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Kids and Respiratory Bugs: When to Worry

Kids and Respiratory Bugs: When to Worry

Guest Post By Genevieve Kane, MSN, RN

It can be alarming when your little one has a bad cough or cold. Unfortunately, Boston Children’s Hospital explains that it is normal for kids to develop six to ten colds yearly. This number can be even higher for kids who attend daycare.

Fortunately, the seemingly constant illnesses go down after around age six. But, in the meantime, if your young child has a bad cold or respiratory bug, here are a few signs that they may be in respiratory distress and need immediate medical care.

Kids and Respiratory Bugs

Retractions When Breathing


Retractions is the medical term used when children use additional muscles to help them breathe. For example, if a child is working harder to breathe, they may use muscles between the ribs or in their neck for breathing.

The American Academy of Pediatrics (AAP) explains this type of breathing looks like the rib cage is “caving in.” You may also notice an upside-down V shape under the neck.

Retractions are sometimes known as “tummy breathing,” You may also notice other symptoms alongside retractions that indicate a child is having difficulty breathing, per the AAP, such as wheezing, fast breathing, head bobbing, grunting, or nostril flaring.

Lips or Nail Beds Looking Blue

Per UpToDate, if your little one develops pale skin or a blue tinge to their lips or nails, this can be a symptom of cyanosis. UpToDate explains that cyanosis is the discoloration that happens when there isn’t enough oxygen circulating in the body, and hypoxia is the term used to describe low oxygen levels.

If your child has symptoms that their body isn’t getting enough oxygen, they need to be seen by a health care provider. 

Other places where you may see a blue tinge besides the lips or nails include:

  • Earlobes
  • Tip of the nose
  • Tongue
  • Inside the cheeks

Kids and Respiratory Bugs: When to Worry

Other Reasons to Seek Medical Help

Respiratory illnesses can cause other alarming symptoms. If you notice any of the following, per UpToDate, seek immediate medical care:

  • Any difficulty breathing
  • Wheezing
  • Grunting
  • If you notice your child pause their breathing or if they seem to stop breathing. The technical term for this is apnea, when breathing is paused for 15-20 seconds.

Additional reasons to seek medical advice or care, per UpToDate, include breathing faster than usual for your child, a cough that isn’t going away, and if the cough and congestion are causing problems with their ability to stay hydrated. For example, if you notice your child crying without tears or having fewer wet diapers, they are likely dehydrated and may need fluids from a health care provider.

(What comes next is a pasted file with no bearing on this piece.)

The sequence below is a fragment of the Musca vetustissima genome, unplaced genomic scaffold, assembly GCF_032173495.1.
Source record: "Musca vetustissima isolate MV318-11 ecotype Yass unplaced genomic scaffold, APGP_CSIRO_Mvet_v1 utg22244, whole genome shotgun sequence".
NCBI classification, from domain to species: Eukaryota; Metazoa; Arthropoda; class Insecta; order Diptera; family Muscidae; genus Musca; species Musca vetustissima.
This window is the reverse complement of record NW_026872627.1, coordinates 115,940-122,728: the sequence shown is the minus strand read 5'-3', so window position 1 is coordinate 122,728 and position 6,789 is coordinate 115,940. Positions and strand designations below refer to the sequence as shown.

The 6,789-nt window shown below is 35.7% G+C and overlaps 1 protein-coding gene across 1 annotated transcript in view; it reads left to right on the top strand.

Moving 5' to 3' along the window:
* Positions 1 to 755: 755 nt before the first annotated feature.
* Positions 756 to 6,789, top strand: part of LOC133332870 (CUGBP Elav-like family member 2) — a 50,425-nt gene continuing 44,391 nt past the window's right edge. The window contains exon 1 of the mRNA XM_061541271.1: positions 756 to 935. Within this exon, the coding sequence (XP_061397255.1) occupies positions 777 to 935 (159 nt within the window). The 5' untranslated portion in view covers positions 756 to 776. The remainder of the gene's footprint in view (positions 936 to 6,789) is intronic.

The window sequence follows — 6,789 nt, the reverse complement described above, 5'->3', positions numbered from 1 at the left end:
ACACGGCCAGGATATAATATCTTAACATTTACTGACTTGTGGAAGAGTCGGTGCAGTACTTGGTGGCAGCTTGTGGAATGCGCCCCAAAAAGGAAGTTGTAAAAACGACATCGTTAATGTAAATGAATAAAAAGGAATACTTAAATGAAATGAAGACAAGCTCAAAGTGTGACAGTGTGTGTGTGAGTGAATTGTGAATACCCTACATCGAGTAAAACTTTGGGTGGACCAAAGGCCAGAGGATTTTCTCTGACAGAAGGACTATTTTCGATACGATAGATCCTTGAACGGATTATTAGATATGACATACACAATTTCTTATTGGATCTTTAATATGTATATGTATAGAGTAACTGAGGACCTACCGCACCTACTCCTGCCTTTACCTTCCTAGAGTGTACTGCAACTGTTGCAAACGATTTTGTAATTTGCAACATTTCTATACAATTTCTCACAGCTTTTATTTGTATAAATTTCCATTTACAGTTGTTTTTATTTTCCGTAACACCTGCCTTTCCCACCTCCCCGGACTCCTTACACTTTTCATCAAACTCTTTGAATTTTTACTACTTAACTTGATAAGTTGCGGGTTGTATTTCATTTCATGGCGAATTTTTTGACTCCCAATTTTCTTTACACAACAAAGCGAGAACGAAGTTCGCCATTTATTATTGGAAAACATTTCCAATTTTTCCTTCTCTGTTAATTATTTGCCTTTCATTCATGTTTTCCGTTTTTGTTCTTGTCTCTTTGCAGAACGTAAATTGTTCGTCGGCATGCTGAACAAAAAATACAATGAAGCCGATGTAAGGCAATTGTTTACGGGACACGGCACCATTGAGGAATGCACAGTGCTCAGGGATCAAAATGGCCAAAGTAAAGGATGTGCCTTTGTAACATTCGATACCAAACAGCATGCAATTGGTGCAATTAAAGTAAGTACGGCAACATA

If congestion is causing a cough and trouble with feeding, especially for a young baby who relies on their nose for breathing, a nasal aspirator like the NozeBot may help provide relief.

Note: This list is not exhaustive, and your child may exhibit other symptoms not listed that could indicate the need for medical attention. Bottom line—if you are concerned, reach out to a health care provider for advice or seek immediate medical attention if you are worried that the symptoms in your child may be an emergency.

what parents need to know about respiratory bugs

Trust Your Gut

Common colds will often improve through simple, supportive care such as fluids, a cool mist humidifier, over-the-counter medications when appropriate, and a nasal aspirator like the NozeBot. Remember only to provide fluids other than breastmilk or formula if your baby is old enough or you have the ok from a health care provider.

However, respiratory syncytial virus (RSV) is one virus that can become severe in young infants and children. While RSV is a common cause of respiratory distress in kids, other viruses can also cause severe illness.

Keep in mind, your health care team wants your child healthy and safe. If your child seems to be struggling to breathe or stops breathing at any point, seek medical care immediately or call 911.

If you are looking for more information on respiratory bugs, try these:

Genevieve Kane, MSN, RN, is a mother of four and a registered nurse with a background in pediatrics. When she's not working, you can find her cooking up tasty family dinners or keeping up with her kids on a hiking trail in her home state of Colorado.

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